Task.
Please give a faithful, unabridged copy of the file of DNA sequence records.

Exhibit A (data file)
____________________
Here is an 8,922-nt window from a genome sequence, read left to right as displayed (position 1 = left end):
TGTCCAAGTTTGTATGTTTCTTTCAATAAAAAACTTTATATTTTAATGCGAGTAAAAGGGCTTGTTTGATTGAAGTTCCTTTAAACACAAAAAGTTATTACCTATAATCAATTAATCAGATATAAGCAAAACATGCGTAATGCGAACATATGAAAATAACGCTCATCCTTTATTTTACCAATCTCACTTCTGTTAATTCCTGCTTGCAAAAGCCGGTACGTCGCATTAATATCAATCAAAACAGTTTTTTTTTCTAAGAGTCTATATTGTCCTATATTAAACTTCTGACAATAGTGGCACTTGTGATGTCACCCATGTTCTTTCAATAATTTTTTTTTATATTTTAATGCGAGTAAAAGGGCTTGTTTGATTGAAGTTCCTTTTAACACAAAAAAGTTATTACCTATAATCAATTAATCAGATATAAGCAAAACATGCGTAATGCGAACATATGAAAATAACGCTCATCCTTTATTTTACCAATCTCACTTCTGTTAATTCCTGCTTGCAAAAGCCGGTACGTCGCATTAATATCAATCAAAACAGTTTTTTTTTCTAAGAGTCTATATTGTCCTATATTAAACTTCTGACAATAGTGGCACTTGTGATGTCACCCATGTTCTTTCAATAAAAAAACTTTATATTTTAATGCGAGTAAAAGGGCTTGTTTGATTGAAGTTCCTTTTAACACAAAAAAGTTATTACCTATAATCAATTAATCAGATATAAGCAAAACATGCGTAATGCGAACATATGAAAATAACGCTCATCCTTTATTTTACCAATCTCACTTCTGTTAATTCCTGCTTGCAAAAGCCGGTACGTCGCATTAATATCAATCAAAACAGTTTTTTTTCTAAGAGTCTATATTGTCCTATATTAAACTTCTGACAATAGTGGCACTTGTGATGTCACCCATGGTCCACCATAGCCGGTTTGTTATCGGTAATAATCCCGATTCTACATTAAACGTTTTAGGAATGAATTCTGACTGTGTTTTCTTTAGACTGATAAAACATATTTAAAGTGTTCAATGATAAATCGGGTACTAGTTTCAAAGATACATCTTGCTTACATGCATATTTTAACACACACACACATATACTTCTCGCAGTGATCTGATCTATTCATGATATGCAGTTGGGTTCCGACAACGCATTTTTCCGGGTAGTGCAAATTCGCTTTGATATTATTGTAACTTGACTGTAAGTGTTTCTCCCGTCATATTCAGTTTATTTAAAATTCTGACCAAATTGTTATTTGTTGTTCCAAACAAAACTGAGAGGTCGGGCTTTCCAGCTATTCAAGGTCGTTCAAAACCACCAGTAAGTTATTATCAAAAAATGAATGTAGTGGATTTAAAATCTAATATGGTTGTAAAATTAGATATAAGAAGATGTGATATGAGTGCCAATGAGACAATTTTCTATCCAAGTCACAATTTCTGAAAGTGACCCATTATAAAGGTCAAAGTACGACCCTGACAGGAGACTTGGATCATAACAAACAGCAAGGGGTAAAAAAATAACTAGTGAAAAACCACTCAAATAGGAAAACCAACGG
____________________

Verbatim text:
Here is an 8,922-nt window from a genome sequence, read left to right as displayed (position 1 = left end):
TGTCCAAGTTTGTATGTTTCTTTCAATAAAAAACTTTATATTTTAATGCGAGTAAAAGGGCTTGTTTGATTGAAGTTCCTTTAAACACAAAAAGTTATTACCTATAATCAATTAATCAGATATAAGCAAAACATGCGTAATGCGAACATATGAAAATAACGCTCATCCTTTATTTTACCAATCTCACTTCTGTTAATTCCTGCTTGCAAAAGCCGGTACGTCGCATTAATATCAATCAAAACAGTTTTTTTTTCTAAGAGTCTATATTGTCCTATATTAAACTTCTGACAATAGTGGCACTTGTGATGTCACCCATGTTCTTTCAATAATTTTTTTTTATATTTTAATGCGAGTAAAAGGGCTTGTTTGATTGAAGTTCCTTTTAACACAAAAAAGTTATTACCTATAATCAATTAATCAGATATAAGCAAAACATGCGTAATGCGAACATATGAAAATAACGCTCATCCTTTATTTTACCAATCTCACTTCTGTTAATTCCTGCTTGCAAAAGCCGGTACGTCGCATTAATATCAATCAAAACAGTTTTTTTTTCTAAGAGTCTATATTGTCCTATATTAAACTTCTGACAATAGTGGCACTTGTGATGTCACCCATGTTCTTTCAATAAAAAAACTTTATATTTTAATGCGAGTAAAAGGGCTTGTTTGATTGAAGTTCCTTTTAACACAAAAAAGTTATTACCTATAATCAATTAATCAGATATAAGCAAAACATGCGTAATGCGAACATATGAAAATAACGCTCATCCTTTATTTTACCAATCTCACTTCTGTTAATTCCTGCTTGCAAAAGCCGGTACGTCGCATTAATATCAATCAAAACAGTTTTTTTTCTAAGAGTCTATATTGTCCTATATTAAACTTCTGACAATAGTGGCACTTGTGATGTCACCCATGGTCCACCATAGCCGGTTTGTTATCGGTAATAATCCCGATTCTACATTAAACGTTTTAGGAATGAATTCTGACTGTGTTTTCTTTAGACTGATAAAACATATTTAAAGTGTTCAATGATAAATCGGGTACTAGTTTCAAAGATACATCTTGCTTACATGCATATTTTAACACACACACACATATACTTCTCGCAGTGATCTGATCTATTCATGATATGCAGTTGGGTTCCGACAACGCATTTTTCCGGGTAGTGCAAATTCGCTTTGATATTATTGTAACTTGACTGTAAGTGTTTCTCCCGTCATATTCAGTTTATTTAAAATTCTGACCAAATTGTTATTTGTTGTTCCAAACAAAACTGAGAGGTCGGGCTTTCCAGCTATTCAAGGTCGTTCAAAACCACCAGTAAGTTATTATCAAAAAATGAATGTAGTGGATTTAAAATCTAATATGGTTGTAAAATTAGATATAAGAAGATGTGATATGAGTGCCAATGAGACAATTTTCTATCCAAGTCACAATTTCTGAAAGTGACCCATTATAAAGGTCAAAGTACGACCCTGACAGGAGACTTGGATCATAACAAACAGCAAGGGGTAAAAAAATAACTAGTGAAAAACCACTCAAATAGGAAAACCAACGG